The first aircraft to carry the F.E. designation was the F.E.1 (Farman Experimental No. 1), designed by Geoffrey de Havilland in 1910 and named Farman Experimental because of its resemblance to contemporary Farman pusher biplanes. The F.E.1 was rebuilt as the F.E.2 after a crash in 1911 with a Gnome instead of its original 45 h.p. de Havilland Iris engine, and the F.E.2 was itself rebuilt, to a different design but with the same designation, in 1913.
The first of the Royal Aircraft Factory's series of F.E. fighters, the F.E.2a designed in the summer of 1914, had nothing but the basic fact of being a pusher-propelled biplane in common with the earlier machines, notwithstanding the similarity of the designations.
Twelve F.E.2as were ordered from the Royal Aircraft Factory in August 1914, and the first machine emerged in January 1915 as a large two-bay biplane with accommodation for the pilot and observer in an armoured nacelle forward of the wings and a 100-hp Green engine mounted above the lower wing driving a two-blade wooden pusher propeller. The centre section of the upper wing was hinged aft of the rear spar and could be lowered to act as an air brake, while an even more radical innovation was a small tail-braking parachute tried on the first 2a. The tail assembly, with distinctive triangular fin, was mounted on converging booms extending aft from the upper and lower wing spars, while the oleo undercarriage incorporated a small nosewheel. A mounting for a 7.7mm Lewis machine-gun was provided in the observer's front cockpit, and it was the unobstructed forward field of fire provided by the pusher configuration and cockpit arrangement that was to make the later F.E.2s so successful over the Western Front.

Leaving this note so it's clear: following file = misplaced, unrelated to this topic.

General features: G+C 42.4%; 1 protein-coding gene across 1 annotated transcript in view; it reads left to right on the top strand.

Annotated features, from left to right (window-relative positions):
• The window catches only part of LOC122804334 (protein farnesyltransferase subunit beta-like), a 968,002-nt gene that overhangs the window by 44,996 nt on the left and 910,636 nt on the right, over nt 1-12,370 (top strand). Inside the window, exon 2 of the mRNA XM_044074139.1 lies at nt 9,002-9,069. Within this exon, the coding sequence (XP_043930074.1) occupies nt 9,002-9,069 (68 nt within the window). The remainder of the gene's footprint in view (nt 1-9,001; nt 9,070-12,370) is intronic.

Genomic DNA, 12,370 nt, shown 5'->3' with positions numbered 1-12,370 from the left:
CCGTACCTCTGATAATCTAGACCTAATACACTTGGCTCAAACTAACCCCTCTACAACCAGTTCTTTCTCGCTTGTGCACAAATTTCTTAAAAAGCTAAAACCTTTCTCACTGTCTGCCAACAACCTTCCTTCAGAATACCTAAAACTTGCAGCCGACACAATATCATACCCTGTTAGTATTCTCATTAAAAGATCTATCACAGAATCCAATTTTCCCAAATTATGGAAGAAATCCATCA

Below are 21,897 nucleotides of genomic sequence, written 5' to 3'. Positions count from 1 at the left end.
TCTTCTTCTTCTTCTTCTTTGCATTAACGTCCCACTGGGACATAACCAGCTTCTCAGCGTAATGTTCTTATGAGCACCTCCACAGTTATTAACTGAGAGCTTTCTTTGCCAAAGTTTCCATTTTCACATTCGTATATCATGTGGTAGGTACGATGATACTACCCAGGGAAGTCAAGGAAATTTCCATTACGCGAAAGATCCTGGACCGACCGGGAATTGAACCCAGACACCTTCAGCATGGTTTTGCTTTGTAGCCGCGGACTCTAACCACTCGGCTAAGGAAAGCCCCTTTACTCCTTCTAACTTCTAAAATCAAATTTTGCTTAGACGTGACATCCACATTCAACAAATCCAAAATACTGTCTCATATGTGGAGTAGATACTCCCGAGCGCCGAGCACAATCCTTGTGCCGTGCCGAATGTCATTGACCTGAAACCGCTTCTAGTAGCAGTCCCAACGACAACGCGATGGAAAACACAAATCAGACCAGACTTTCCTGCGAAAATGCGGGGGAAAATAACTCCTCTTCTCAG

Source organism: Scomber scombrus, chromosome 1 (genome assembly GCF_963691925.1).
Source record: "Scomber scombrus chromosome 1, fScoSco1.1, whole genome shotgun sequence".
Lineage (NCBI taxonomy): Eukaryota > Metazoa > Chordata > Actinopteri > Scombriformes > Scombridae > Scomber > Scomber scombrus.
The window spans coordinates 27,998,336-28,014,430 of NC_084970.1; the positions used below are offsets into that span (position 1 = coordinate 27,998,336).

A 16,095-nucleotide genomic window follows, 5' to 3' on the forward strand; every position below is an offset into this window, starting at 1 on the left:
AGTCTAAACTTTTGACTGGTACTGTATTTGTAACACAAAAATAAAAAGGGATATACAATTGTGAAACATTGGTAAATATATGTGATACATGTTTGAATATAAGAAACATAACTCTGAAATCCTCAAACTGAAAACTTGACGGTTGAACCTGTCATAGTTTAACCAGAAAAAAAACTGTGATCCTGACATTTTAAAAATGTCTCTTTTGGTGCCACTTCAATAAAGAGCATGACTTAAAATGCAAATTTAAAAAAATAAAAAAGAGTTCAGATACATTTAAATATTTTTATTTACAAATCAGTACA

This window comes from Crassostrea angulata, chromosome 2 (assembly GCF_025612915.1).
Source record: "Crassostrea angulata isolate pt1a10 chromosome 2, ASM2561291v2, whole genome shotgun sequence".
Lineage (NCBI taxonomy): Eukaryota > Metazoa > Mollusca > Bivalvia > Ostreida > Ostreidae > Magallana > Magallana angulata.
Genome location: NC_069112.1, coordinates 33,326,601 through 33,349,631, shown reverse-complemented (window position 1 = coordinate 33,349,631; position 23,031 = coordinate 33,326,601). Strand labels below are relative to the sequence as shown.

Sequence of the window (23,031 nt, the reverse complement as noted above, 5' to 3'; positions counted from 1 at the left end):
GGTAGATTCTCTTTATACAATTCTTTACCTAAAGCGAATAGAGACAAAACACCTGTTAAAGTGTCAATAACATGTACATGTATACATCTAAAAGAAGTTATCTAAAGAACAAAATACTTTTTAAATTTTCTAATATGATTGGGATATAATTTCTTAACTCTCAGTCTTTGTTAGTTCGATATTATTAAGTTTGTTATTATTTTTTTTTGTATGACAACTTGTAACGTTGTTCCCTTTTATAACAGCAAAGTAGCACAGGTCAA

The Green engine proved to have a poor power-to-weight ratio and later F.E.2as were modified to take the 120-hp Beardmore engine. This modification delayed completion of the remaining aircraft, and the last of the 12 was not finished until November 1915, by which time the first F.E.2bs had begun to appear. The early 2b was essentially a simplified version of the 2a, having the same wings but without the centre-section air brake, and a somewhat smaller nacelle mounting the same engine and armament as the earlier type. However, later 2bs had modified wings of the same section as those fitted to the F.E.2c, and the 160-hp Beardmore was fitted in place of the 120-hp in order to improve performance, while other engines were fitted experimentally.